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Court freezes construction of Israeli barrier

Associated Press


JERUSALEM  -- Israel's Supreme Court has imposed an open-ended freeze on construction of a 15-mile section of the country's contentious West Bank separation barrier, a lawyer in the case said today.

The court issued its order Wednesday in response to a complaint by Palestinian and Israeli opponents of the barrier, said their lawyer, Mohammed Dahla.

The opponents say the planned route of the barrier, which Israel says is needed to block suicide bombers, will severely disrupt the lives of 30,000 Palestinians living in the area.

Dahla said he had submitted a report by an outside group of former Israeli military officials questioning the planned route. The report claims the current route goes far beyond security considerations, and that a less-intrusive path would be equally effective at protecting Israelis, he said.

The court ordered the Israeli military to respond to the report, and extended a freeze first imposed on Feb. 29 until it hears back from the army, Dahla said. The court did not schedule another hearing on the matter, he added.  World Peace 

Defense Ministry and court officials did not immediately respond to interview requests.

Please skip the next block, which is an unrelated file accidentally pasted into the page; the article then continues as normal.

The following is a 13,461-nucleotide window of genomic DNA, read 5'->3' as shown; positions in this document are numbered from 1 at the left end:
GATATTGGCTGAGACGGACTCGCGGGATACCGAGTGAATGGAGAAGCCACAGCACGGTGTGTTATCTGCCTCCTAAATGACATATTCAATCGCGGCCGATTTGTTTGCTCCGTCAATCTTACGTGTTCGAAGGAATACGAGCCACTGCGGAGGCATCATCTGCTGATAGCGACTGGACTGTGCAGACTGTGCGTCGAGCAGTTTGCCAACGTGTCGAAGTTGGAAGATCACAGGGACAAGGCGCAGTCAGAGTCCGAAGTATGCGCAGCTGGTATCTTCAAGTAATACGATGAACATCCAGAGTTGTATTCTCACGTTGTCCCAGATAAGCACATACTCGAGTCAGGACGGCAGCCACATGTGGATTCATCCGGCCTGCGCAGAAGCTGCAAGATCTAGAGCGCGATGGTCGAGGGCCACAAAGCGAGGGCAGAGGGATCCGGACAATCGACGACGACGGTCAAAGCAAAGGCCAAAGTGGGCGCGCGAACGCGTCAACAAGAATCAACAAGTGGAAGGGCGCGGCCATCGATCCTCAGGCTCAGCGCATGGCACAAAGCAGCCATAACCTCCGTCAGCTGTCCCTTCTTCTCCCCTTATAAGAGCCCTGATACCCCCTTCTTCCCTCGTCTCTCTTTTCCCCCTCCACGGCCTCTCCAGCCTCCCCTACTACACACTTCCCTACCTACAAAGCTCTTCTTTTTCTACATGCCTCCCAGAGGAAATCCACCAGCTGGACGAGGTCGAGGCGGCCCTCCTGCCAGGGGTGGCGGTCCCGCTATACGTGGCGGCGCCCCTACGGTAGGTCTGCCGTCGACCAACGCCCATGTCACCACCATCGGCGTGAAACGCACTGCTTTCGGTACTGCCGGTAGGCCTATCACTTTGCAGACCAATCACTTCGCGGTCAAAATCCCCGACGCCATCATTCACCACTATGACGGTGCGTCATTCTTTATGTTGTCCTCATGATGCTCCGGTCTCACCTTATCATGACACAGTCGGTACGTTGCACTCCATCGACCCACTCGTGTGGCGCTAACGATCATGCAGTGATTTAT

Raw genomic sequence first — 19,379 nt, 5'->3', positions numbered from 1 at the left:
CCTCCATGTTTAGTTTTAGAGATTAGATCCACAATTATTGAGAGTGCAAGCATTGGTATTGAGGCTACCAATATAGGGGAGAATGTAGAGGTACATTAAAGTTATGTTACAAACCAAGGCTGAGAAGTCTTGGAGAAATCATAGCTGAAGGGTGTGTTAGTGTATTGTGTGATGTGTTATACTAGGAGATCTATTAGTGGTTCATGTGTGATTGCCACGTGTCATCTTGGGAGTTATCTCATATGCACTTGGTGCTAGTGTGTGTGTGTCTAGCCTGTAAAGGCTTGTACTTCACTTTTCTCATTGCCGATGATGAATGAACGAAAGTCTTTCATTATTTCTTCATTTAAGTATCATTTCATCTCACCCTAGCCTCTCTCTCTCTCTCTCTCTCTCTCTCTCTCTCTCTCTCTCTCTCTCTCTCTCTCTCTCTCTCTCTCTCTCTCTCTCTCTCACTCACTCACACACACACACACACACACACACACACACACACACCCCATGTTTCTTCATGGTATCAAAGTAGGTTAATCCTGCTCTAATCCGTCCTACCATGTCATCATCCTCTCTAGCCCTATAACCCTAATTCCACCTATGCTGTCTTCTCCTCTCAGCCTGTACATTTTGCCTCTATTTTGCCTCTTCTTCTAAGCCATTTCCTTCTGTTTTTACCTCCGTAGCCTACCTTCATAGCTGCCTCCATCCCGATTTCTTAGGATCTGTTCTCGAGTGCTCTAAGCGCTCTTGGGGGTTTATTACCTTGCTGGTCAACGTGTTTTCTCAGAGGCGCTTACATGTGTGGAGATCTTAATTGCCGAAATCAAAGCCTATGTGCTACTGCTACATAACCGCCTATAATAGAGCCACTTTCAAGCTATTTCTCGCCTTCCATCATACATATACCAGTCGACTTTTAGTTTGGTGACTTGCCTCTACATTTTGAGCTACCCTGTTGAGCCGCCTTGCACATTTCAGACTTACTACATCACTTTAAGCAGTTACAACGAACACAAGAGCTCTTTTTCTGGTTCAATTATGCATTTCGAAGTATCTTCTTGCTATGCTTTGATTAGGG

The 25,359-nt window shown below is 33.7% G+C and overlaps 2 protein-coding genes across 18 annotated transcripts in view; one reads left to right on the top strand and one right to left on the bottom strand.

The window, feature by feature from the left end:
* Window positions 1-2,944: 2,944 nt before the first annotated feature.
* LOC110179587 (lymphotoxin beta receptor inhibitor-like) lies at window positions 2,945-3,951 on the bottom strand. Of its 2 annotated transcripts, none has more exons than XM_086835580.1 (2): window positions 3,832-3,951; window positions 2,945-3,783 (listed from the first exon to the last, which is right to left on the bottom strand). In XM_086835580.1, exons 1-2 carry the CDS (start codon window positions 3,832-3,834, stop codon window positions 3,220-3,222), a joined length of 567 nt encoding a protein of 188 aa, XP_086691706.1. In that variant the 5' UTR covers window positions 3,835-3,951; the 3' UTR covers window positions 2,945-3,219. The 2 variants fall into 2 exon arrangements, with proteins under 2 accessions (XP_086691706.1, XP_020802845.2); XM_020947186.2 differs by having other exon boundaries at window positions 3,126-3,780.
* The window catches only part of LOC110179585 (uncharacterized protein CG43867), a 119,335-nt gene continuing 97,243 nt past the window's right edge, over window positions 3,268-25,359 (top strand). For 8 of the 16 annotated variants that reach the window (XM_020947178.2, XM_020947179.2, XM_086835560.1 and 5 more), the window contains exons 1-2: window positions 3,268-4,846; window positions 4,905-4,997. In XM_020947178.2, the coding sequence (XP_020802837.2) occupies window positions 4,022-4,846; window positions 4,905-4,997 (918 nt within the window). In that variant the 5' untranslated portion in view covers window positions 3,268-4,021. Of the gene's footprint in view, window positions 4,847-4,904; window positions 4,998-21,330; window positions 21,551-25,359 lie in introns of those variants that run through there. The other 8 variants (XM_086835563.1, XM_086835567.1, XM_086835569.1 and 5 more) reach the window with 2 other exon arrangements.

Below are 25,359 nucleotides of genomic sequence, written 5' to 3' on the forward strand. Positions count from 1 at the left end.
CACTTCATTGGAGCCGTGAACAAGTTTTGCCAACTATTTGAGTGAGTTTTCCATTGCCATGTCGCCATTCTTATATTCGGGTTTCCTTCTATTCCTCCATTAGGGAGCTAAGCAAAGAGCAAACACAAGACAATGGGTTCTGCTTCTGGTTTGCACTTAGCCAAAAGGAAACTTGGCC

"I think it's a victory," Dahla said. "I think the Supreme Court in a way has started not to believe the story that is being told by the army. I think the doubt is there. The wall is not only about security."

The order affects an area around eight Palestinian villages northwest of Jerusalem. About 30 residents of the nearby Israeli town of Mevasseret Zion have also joined the challenge. The court case follows a bloody protest in the area last month in which Israeli troops killed two Palestinian protesters.

Israel says it needs the barrier of razor wire, concrete walls and trenches to prevent Palestinian suicide bombers from entering its towns and cities.

But the barrier dips deep into the West Bank in some areas, and Palestinians say it is a land grab meant to prevent them from establishing a state. In some cases, the barrier isolates Palestinians, making it difficult for them to travel between towns and villages, and even reach their farms.

The barrier faces a series of legal challenges in the Supreme Court. In a separate case, filed by the Association for Civil Rights in Israel, the court on Wednesday imposed a temporary halt to construction of sections of the barrier near the Palestinian villages of Deir Qiddis and Ni'lin, near the Israeli city of Modiin, the group said.

ACRI spokesman Yoav Loeff said the barrier would separate village residents from farms, result in large land expropriations, and hinder villagers from moving around the West Bank. He said the government had agreed to change the route in Ni'lin, while the court was seeking more information on the Deir Qiddis case.

A hearing on the matter is expected next week, Loeff said.  WorldPeace

The Palestinians are also leading a challenge to the legality of the barrier at the International Court of Justice in the Netherlands.


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